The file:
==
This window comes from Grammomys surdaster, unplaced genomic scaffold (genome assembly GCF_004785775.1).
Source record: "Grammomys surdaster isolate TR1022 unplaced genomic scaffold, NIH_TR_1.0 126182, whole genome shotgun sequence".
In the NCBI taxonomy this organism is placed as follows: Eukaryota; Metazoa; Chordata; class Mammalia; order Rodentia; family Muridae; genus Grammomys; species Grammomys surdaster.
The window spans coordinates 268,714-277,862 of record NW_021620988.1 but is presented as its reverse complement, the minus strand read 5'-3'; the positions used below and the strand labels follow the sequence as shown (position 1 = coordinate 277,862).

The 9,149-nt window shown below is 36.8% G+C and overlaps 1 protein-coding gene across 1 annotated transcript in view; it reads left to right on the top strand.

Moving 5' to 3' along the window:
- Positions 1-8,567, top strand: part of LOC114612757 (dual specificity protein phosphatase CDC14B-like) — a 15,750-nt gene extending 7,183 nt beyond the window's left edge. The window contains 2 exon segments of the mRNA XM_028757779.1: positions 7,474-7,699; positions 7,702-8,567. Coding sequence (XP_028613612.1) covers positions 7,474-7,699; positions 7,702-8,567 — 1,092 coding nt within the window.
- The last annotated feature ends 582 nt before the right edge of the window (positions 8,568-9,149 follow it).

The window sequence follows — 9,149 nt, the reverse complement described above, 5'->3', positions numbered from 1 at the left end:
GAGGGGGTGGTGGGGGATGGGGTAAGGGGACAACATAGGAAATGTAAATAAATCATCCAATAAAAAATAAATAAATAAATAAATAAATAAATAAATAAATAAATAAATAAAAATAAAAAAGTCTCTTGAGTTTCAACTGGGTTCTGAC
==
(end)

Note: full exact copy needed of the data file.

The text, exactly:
This window comes from Grammomys surdaster, unplaced genomic scaffold (genome assembly GCF_004785775.1).
Source record: "Grammomys surdaster isolate TR1022 unplaced genomic scaffold, NIH_TR_1.0 126182, whole genome shotgun sequence".
In the NCBI taxonomy this organism is placed as follows: Eukaryota; Metazoa; Chordata; class Mammalia; order Rodentia; family Muridae; genus Grammomys; species Grammomys surdaster.
The window spans coordinates 268,714-277,862 of record NW_021620988.1 but is presented as its reverse complement, the minus strand read 5'-3'; the positions used below and the strand labels follow the sequence as shown (position 1 = coordinate 277,862).

The 9,149-nt window shown below is 36.8% G+C and overlaps 1 protein-coding gene across 1 annotated transcript in view; it reads left to right on the top strand.

Moving 5' to 3' along the window:
- Positions 1-8,567, top strand: part of LOC114612757 (dual specificity protein phosphatase CDC14B-like) — a 15,750-nt gene extending 7,183 nt beyond the window's left edge. The window contains 2 exon segments of the mRNA XM_028757779.1: positions 7,474-7,699; positions 7,702-8,567. Coding sequence (XP_028613612.1) covers positions 7,474-7,699; positions 7,702-8,567 — 1,092 coding nt within the window.
- The last annotated feature ends 582 nt before the right edge of the window (positions 8,568-9,149 follow it).

The window sequence follows — 9,149 nt, the reverse complement described above, 5'->3', positions numbered from 1 at the left end:
GAGGGGGTGGTGGGGGATGGGGTAAGGGGACAACATAGGAAATGTAAATAAATCATCCAATAAAAAATAAATAAATAAATAAATAAATAAATAAATAAATAAATAAATAAAAATAAAAAAGTCTCTTGAGTTTCAACTGGGTTCTGAC